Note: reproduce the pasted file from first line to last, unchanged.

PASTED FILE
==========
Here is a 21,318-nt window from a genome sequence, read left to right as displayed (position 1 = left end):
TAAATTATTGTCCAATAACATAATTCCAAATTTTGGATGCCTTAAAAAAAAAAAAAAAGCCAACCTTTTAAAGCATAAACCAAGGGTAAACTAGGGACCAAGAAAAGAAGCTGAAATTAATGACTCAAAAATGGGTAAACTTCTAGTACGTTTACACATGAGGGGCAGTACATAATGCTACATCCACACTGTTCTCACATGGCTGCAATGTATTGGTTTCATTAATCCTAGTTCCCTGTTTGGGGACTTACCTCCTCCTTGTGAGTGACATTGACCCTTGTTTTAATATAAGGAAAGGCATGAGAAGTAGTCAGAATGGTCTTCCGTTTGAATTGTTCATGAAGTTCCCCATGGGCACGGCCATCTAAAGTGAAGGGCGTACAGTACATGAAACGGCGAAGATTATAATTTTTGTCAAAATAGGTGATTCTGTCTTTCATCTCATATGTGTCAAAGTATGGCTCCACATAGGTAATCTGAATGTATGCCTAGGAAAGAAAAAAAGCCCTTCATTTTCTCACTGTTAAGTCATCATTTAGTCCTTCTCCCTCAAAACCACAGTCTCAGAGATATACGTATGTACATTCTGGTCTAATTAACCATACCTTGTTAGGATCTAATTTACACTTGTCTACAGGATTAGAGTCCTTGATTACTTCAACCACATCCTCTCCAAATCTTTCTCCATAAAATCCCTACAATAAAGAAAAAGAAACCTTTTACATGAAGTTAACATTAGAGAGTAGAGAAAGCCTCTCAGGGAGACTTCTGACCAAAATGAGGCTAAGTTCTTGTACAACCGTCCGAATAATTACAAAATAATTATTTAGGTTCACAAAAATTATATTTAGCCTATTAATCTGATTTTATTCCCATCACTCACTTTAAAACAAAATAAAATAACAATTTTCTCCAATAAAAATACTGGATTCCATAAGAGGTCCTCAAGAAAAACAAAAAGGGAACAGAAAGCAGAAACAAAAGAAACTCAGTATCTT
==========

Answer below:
Here is a 21,318-nt window from a genome sequence, read left to right as displayed (position 1 = left end):
TAAATTATTGTCCAATAACATAATTCCAAATTTTGGATGCCTTAAAAAAAAAAAAAAAGCCAACCTTTTAAAGCATAAACCAAGGGTAAACTAGGGACCAAGAAAAGAAGCTGAAATTAATGACTCAAAAATGGGTAAACTTCTAGTACGTTTACACATGAGGGGCAGTACATAATGCTACATCCACACTGTTCTCACATGGCTGCAATGTATTGGTTTCATTAATCCTAGTTCCCTGTTTGGGGACTTACCTCCTCCTTGTGAGTGACATTGACCCTTGTTTTAATATAAGGAAAGGCATGAGAAGTAGTCAGAATGGTCTTCCGTTTGAATTGTTCATGAAGTTCCCCATGGGCACGGCCATCTAAAGTGAAGGGCGTACAGTACATGAAACGGCGAAGATTATAATTTTTGTCAAAATAGGTGATTCTGTCTTTCATCTCATATGTGTCAAAGTATGGCTCCACATAGGTAATCTGAATGTATGCCTAGGAAAGAAAAAAAGCCCTTCATTTTCTCACTGTTAAGTCATCATTTAGTCCTTCTCCCTCAAAACCACAGTCTCAGAGATATACGTATGTACATTCTGGTCTAATTAACCATACCTTGTTAGGATCTAATTTACACTTGTCTACAGGATTAGAGTCCTTGATTACTTCAACCACATCCTCTCCAAATCTTTCTCCATAAAATCCCTACAATAAAGAAAAAGAAACCTTTTACATGAAGTTAACATTAGAGAGTAGAGAAAGCCTCTCAGGGAGACTTCTGACCAAAATGAGGCTAAGTTCTTGTACAACCGTCCGAATAATTACAAAATAATTATTTAGGTTCACAAAAATTATATTTAGCCTATTAATCTGATTTTATTCCCATCACTCACTTTAAAACAAAATAAAATAACAATTTTCTCCAATAAAAATACTGGATTCCATAAGAGGTCCTCAAGAAAAACAAAAAGGGAACAGAAAGCAGAAACAAAAGAAACTCAGTATCTT